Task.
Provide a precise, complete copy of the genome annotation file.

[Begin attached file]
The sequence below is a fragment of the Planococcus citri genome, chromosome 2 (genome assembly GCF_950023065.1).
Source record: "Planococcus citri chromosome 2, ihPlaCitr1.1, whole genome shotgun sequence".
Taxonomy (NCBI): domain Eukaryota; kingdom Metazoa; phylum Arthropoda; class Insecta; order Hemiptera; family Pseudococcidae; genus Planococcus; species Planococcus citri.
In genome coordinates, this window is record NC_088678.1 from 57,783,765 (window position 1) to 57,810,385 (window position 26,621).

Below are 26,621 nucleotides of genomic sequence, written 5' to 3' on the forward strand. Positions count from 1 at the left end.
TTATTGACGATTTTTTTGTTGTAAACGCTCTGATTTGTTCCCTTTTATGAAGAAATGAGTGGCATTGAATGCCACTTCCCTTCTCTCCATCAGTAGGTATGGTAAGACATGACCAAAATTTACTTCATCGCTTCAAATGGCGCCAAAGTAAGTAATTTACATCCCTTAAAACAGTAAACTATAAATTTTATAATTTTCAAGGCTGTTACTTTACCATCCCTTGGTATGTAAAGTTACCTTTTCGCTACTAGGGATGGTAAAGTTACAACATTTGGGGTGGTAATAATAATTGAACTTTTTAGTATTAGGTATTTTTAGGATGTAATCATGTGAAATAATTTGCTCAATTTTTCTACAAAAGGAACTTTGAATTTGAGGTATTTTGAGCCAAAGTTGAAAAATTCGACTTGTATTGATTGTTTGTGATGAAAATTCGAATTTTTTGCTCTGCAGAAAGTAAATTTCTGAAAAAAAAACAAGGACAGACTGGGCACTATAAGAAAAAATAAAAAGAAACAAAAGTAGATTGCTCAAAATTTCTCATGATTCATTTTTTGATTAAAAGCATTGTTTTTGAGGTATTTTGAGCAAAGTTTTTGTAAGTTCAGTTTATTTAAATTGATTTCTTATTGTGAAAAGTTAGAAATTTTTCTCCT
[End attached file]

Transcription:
The sequence below is a fragment of the Planococcus citri genome, chromosome 2 (genome assembly GCF_950023065.1).
Source record: "Planococcus citri chromosome 2, ihPlaCitr1.1, whole genome shotgun sequence".
Taxonomy (NCBI): domain Eukaryota; kingdom Metazoa; phylum Arthropoda; class Insecta; order Hemiptera; family Pseudococcidae; genus Planococcus; species Planococcus citri.
In genome coordinates, this window is record NC_088678.1 from 57,783,765 (window position 1) to 57,810,385 (window position 26,621).

Below are 26,621 nucleotides of genomic sequence, written 5' to 3' on the forward strand. Positions count from 1 at the left end.
TTATTGACGATTTTTTTGTTGTAAACGCTCTGATTTGTTCCCTTTTATGAAGAAATGAGTGGCATTGAATGCCACTTCCCTTCTCTCCATCAGTAGGTATGGTAAGACATGACCAAAATTTACTTCATCGCTTCAAATGGCGCCAAAGTAAGTAATTTACATCCCTTAAAACAGTAAACTATAAATTTTATAATTTTCAAGGCTGTTACTTTACCATCCCTTGGTATGTAAAGTTACCTTTTCGCTACTAGGGATGGTAAAGTTACAACATTTGGGGTGGTAATAATAATTGAACTTTTTAGTATTAGGTATTTTTAGGATGTAATCATGTGAAATAATTTGCTCAATTTTTCTACAAAAGGAACTTTGAATTTGAGGTATTTTGAGCCAAAGTTGAAAAATTCGACTTGTATTGATTGTTTGTGATGAAAATTCGAATTTTTTGCTCTGCAGAAAGTAAATTTCTGAAAAAAAAACAAGGACAGACTGGGCACTATAAGAAAAAATAAAAAGAAACAAAAGTAGATTGCTCAAAATTTCTCATGATTCATTTTTTGATTAAAAGCATTGTTTTTGAGGTATTTTGAGCAAAGTTTTTGTAAGTTCAGTTTATTTAAATTGATTTCTTATTGTGAAAAGTTAGAAATTTTTCTCCT